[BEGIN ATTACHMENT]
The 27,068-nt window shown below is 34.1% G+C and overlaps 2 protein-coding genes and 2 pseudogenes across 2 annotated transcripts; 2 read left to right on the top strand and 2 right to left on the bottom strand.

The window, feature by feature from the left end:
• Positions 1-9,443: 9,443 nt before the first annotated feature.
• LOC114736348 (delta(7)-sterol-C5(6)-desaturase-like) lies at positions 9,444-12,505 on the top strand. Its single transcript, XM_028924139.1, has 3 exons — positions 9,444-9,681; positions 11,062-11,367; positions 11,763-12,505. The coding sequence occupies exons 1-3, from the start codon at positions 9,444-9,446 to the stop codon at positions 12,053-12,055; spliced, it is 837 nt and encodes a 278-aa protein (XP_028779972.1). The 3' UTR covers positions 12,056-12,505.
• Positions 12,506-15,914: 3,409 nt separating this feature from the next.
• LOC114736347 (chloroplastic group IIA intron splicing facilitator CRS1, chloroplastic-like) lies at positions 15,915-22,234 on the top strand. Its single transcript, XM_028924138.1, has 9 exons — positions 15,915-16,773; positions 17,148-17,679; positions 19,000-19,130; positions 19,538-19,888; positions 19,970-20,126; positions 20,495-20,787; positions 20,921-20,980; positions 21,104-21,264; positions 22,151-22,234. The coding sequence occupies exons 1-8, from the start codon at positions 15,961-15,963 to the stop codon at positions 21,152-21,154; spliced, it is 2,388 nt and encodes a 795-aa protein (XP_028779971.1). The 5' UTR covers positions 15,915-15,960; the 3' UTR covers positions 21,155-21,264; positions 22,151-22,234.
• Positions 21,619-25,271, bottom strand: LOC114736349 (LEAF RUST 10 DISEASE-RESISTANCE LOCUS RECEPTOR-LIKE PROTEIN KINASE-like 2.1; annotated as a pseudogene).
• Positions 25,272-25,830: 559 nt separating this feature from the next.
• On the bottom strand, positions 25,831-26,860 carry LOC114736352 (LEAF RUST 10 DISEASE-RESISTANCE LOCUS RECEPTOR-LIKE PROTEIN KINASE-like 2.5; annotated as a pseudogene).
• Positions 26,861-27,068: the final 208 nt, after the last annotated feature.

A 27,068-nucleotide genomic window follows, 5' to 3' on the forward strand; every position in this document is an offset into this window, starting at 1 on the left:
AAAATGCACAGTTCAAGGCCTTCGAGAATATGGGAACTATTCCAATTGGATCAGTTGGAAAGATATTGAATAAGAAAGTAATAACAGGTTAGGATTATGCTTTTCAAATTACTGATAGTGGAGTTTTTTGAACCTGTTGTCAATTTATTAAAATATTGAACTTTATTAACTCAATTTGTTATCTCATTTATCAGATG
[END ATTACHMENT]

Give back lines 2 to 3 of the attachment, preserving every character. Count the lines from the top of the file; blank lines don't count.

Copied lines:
The window, feature by feature from the left end:
• Positions 1-9,443: 9,443 nt before the first annotated feature.